Thursday, August 2, 2012

Elaine Scarry on the Literary Order and the Moral Order

Elaine Scarry on how the literary order affects and contributes to the formation of the moral order. The more literate we became, the more moral people became. How does this happen? Scarry suggests it comes about because of literature's
invitation to empathy, its reliance on deliberative thought, and its beauty.
She argues that Medieval literature gave rise to new institutions -- and as any Austrian economist will tell you, institutions matter for what kind of spontaneous orders will emerge.

The entire essay is very intersting and very thought-provoking.
Update: PJ Manney makes this argument too, in 2006, in Empathy in the Time of Technology: How Storytelling is the Key to Empathy. HT: PJ Manney


  1. I doubt that the literary order can “affect or contribute to the formation of the moral order” unless the literature contains a strong didactic element. (fables, morality plays, perhaps the Odyssey and more likely the Divina Commedia—but even here one may feel more like emulating Farinata than some of the souls in Paradise). Most literature, especially today, is not of this kind. Similarly with culture in general, or literacy, where there is no assurance that the cultured or literate person will be moral. One does not need to give examples because they are too obvious. So the idea that “the more literate people became, the more moral they became” does not withstand analysis. An illiterate peasant who works hard, takes care of his family, and does not hurt his neighbors may be far more moral than a literature professor or a great writer (a great contributor to the “literary order”). There is simply no correlation between culture and morality. “Invitation to empathy?” “reliance on deliberative thought”? “its beauty”? Since when does empathy lead to moral behavior? What if we empathize with Mephistopheles or Richard III or the narrator in the Marquis de Sade’s works? Since when does “deliberative thought” lead to moral behavior? It can in fact lead to exquisitely depraved behavior. The more learned and intelligent the evil person the more horrible is the damage that person can cause. “Beauty?” Some creators of great beauty have been profoundly immoral people, as have been those with tremendous deliberative thought (Wagner an example of morality? Einstein and his treatment of his family?). No. Again, the only literature that may lead to the formation of a moral order (and this is a big may) is didactic literature or a literature with a strong didactic and or religious component. I am sorry to say this because I love literature. But we lovers of literature have to recognize that our love and perhaps métier is no more normally conducive to high morality than making good shoes, and may be even less so. Dario Fernandez-Morera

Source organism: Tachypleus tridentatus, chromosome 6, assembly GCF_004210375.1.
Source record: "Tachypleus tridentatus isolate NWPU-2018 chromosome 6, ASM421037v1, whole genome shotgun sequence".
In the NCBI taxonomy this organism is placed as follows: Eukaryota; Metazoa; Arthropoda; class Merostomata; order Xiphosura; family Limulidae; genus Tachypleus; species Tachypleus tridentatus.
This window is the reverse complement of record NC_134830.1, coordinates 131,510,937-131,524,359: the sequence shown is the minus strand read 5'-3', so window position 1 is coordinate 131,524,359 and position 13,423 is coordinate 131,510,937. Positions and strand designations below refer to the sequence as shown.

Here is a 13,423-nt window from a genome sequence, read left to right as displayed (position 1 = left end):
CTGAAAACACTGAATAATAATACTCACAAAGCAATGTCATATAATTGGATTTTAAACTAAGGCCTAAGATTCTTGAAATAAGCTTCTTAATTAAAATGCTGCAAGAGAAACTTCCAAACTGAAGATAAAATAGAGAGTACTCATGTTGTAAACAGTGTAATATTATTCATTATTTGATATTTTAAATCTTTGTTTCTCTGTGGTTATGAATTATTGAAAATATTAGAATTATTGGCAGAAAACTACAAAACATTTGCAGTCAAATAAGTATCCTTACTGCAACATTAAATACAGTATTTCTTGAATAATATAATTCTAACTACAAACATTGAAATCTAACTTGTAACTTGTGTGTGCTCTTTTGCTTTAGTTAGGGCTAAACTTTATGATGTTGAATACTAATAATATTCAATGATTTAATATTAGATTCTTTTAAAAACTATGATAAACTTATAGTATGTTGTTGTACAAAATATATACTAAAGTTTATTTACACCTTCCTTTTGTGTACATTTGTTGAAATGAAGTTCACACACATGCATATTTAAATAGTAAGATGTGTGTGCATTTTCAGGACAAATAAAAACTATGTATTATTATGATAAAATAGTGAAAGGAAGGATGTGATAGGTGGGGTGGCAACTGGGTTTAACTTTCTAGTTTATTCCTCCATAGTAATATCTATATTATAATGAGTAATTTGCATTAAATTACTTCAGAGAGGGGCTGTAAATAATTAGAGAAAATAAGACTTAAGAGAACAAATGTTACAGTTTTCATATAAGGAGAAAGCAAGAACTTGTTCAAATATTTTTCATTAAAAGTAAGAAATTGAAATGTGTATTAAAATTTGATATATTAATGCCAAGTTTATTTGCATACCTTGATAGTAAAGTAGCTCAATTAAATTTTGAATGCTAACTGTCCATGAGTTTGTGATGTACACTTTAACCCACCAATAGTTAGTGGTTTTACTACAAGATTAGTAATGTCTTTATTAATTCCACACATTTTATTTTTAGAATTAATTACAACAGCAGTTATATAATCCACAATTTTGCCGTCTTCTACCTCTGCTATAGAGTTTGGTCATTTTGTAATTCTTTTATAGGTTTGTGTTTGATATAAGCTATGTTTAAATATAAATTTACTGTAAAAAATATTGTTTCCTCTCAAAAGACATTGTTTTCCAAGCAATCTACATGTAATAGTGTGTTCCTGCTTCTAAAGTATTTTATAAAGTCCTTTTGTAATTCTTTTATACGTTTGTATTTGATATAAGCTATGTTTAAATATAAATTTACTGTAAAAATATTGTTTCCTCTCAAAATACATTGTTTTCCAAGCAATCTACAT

2. I would have to disagree. I would argue that if anything, didactic literature is a brake on moral evolution in the moral order. Didactic literature doesn't challenge morals such that they can change; didactic literature reinforces the moral order as it is.

    First, let me note that the exception does not negate the rule. Further, those on the forefront of moral evolution are typically going to be seen as immoral by the majority who find the moral order just fine as it is. You are going to find the cultured and more literate to be those very people. Now, that is not to say that their morals will be adopted by the majority and become fully integrated into the moral order and more than one would expect en entrepreneur in the market order to succeed 100% of the time. In fact, one will find the majority of entrepreneurial endeavors fail. And just because we don't like a particular innovation, that does not mean it is not properly understood as a moral innovation. In the end the spontaneous order in question -- be it the moral or the market -- will "decide" what properly belongs in it, which is to say, what people want. Good marketing in both cases makes integration more likely.

    Scarry is arguing that what matters less than the explicit content of a work of literature or a set of works of literature is the structural components of literature she laid out. This is something about which Russell Berman agrees in Fiction Sets You Free, in which he makes the argument that the kind of literacy Scarry is talking about set the groundwork for the development of free markets -- and that it was the structural elements, not the content, that mattered.